Sunday, April 1, 2007

When Everyone's Backed Into A Corner

There were signs yesterday that the standoff over the 15 British sailors captured and detained by Iran was beginning to ratchet down a notch or two. Reports out of Tehran revealed the first signs of disagreement between the hardline Revolutionary Guards who carried out the operation and the ayatollahs who run the country, specifically over whether or not to release Faye Turney, the lone woman captive, as a gesture of good faith.

Meanwhile, the Sunday Telegraph reported that Britain was preparing to send an envoy to Tehran, and a defense official was quoted as saying:

We are quite prepared to give the Iranians a guarantee that we would never knowingly enter their waters without their permission, now or in the future.

We are not apologising, nor are we saying that we entered their waters in the first place. But it may offer a route out of the crisis.

But there were also signs that things could still get bumpy. After keeping a low profile for the past week, President Bush finally offered his first extensive comments on the matter, calling the capture of the sailors "inexcusable" and stating, "The Iranians must give back the hostages."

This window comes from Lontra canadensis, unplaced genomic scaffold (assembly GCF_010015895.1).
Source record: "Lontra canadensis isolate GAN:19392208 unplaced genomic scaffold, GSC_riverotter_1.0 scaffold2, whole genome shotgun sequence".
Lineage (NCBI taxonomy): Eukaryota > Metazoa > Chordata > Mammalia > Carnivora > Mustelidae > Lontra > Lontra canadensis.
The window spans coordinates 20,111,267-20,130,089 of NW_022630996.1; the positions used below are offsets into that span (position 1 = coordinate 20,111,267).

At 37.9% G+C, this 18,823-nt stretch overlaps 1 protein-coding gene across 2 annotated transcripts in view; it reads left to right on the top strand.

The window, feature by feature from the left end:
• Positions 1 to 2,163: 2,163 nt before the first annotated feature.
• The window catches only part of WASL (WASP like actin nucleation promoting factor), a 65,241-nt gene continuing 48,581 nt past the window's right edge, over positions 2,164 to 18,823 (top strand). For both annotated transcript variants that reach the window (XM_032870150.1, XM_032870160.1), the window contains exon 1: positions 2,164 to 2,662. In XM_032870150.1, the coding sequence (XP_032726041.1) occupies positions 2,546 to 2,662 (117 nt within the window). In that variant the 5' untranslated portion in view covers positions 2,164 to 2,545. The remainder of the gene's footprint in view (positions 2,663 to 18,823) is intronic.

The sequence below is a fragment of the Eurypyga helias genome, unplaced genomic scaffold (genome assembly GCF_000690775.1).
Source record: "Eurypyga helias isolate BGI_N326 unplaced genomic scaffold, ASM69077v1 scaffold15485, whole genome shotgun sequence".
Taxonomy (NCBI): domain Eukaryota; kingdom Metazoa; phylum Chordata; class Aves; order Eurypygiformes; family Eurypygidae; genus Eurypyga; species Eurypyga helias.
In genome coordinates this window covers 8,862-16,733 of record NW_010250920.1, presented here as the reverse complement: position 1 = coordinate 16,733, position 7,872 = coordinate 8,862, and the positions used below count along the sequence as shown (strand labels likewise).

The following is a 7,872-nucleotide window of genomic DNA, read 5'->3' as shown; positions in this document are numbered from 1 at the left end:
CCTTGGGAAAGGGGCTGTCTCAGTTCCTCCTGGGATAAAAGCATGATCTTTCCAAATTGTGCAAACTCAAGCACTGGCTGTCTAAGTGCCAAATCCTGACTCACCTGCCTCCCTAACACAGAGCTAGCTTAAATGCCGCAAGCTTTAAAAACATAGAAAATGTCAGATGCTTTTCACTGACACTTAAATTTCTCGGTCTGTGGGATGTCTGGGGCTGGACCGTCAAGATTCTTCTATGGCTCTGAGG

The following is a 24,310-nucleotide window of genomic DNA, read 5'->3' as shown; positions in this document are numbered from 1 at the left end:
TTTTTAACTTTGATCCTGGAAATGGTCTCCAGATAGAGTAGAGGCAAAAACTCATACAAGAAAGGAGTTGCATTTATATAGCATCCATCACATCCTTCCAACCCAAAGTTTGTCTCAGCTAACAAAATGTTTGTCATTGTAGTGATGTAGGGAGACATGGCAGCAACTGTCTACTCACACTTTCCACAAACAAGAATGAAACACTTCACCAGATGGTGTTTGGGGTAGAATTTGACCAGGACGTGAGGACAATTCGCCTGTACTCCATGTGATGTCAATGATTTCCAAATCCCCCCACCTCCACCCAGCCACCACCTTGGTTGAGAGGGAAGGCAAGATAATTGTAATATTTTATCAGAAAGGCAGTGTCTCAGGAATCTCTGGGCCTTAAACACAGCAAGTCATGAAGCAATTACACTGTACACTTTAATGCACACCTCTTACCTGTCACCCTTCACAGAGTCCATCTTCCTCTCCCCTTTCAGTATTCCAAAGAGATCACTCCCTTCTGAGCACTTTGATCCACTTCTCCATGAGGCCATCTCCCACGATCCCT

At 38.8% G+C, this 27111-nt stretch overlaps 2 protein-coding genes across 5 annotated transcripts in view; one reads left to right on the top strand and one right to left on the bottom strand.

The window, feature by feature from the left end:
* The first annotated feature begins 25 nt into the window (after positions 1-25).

The same article also quoted remarks that Iran's President Ahmadinejad made in a speech, remarks that seemed to signal a hardening of the Iranian position:

"The British occupier forces did trespass our waters. Our border guards detained them with skill and bravery,'' Iran's official news agency quoted Ahmadinejad as saying. "But arrogant powers, because of their arrogant and selfish spirit, are claiming otherwise.''

And in Tehran, police had to physically prevent protesters from entering the compound of the British embassy yesterday.

All in all, although it's in everyone's best interests to de-escalate and peaceably resolve the conflict, it's becoming the kind of situation that could spiral out of control, mainly because of the inherent weakness of everyone involved:

  1. Iran is using the show of national resolve to counter both their inability to keep British and American forces from entering their territory, and their increasing international isolation over their uranium enrichment program.
  2. Britain must balance the affront to its national honor with the fact that it has very few effective options for forcing Tehran's hand.
  3. And the United States can't risk disrupting the gathering consensus opposing Iran's uranium enrichment program by any heavyhanded involvement in a matter that ostensibly doesn't really involve them.

In other words, everyone's boxed into a corner, which is usually when people do desperate things. There's no shortage of third parties who have offered themselves up as mediators. Hopefully someone will have the sense to bring them in, otherwise things could get volatile.

Posted by Judah in:  International Relations   Iran   

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